Responding to the findings of the HMICFRS report which calls for violence against women and girls to be treated with the same priority as terrorism, the Domestic Abuse Commissioner, Nicole Jacobs, said now was the time to take action.
In its report commissioned by the Home Secretary, HMICFRS recommended a series of improvements that the police could make but also focused on the need for a whole system approach to tackle violence against women and girls (VAWG).
Please read the Domestic Abuse Commissioner’s full statement in response to the report.
“In the wake of the horrific deaths of Sarah Everard, Nicole Smallman, Bibaa Henry and far too many others, we can no longer turn away from the reality of violence against women and girls on our streets and in our homes.
“As this HMICFRS report makes clear – we need urgent and radical reform if we are to get to grips with this epidemic of violence and abuse, which affects millions and costs our society over £66bn every year.
“I welcome the Government’s commitment to tackling violence against women and girls, and its decision to commission HMICFRS to conduct this report. The changes HMICFRS recommends for the police are significant but policing alone won’t solve these deeply entrenched problems. The HMICFRS rightly focuses on the need for far more ambitious shifts across all public bodies.
“It recognises that the Government’s new serious violence duty as laid out in the Policing Bill could be a fundamental way of addressing and preventing serious violence but acknowledges that it doesn’t go far enough “to promote the co-ordinated and bespoke multi-agency response that is needed specifically for VAWG (violence against women and girls).”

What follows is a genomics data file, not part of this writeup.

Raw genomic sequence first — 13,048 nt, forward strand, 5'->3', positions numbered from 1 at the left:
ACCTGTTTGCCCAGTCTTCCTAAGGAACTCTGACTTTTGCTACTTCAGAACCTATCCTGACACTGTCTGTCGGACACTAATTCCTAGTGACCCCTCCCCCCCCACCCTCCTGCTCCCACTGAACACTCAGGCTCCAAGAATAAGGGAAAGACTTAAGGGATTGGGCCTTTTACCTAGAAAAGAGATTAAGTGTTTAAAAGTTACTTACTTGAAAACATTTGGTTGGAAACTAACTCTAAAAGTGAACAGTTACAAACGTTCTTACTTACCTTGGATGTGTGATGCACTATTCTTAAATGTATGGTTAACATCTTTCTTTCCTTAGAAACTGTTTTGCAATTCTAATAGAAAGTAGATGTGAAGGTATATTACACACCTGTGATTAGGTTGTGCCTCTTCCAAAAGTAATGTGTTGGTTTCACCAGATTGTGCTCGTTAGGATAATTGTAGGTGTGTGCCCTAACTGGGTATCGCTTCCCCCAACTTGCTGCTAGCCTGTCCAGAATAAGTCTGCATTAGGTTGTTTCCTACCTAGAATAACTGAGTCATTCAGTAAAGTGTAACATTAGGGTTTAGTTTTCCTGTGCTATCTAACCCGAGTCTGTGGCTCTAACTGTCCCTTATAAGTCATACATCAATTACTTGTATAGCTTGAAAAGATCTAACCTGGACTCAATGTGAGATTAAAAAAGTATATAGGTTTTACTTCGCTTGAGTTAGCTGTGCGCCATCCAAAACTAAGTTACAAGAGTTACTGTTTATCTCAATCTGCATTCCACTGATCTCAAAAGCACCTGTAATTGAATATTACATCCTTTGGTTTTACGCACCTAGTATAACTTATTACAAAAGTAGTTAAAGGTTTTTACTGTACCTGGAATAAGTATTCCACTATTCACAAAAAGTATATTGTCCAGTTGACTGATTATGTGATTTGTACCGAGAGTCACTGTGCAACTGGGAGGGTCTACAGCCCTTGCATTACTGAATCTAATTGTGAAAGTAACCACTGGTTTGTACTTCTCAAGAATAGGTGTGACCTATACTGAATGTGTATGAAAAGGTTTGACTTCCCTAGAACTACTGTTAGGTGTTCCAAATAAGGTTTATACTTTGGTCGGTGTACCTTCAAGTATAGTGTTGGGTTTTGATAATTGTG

“I believe that this is essential. The Government must explicitly include sexual violence, domestic homicides and domestic abuse in the definition of serious violence for the purpose of the prevention duty, which could bring the transformative response that is needed.
“It would mean that a range of public bodies such as the police, health and probation would have to work together to tackle and prevent serious violence including domestic abuse, sexual violence and other crimes which disproportionately affect women and girls but which have been minimised and side-lined for too long.
“The Covid-19 pandemic threw into sharp relief the horrors endured by victims of domestic abuse and we must not forget them.
“The amendment to the PCSC Bill (Policing Bill) represents a critical opportunity to implement an early intervention, public health focused approach to tackling serious violent crime, rather than relying solely on the criminal justice system, which only come into play after an offence.
“There is no more time for delay. We have seen far too many women and girls as victims of violence and abuse.”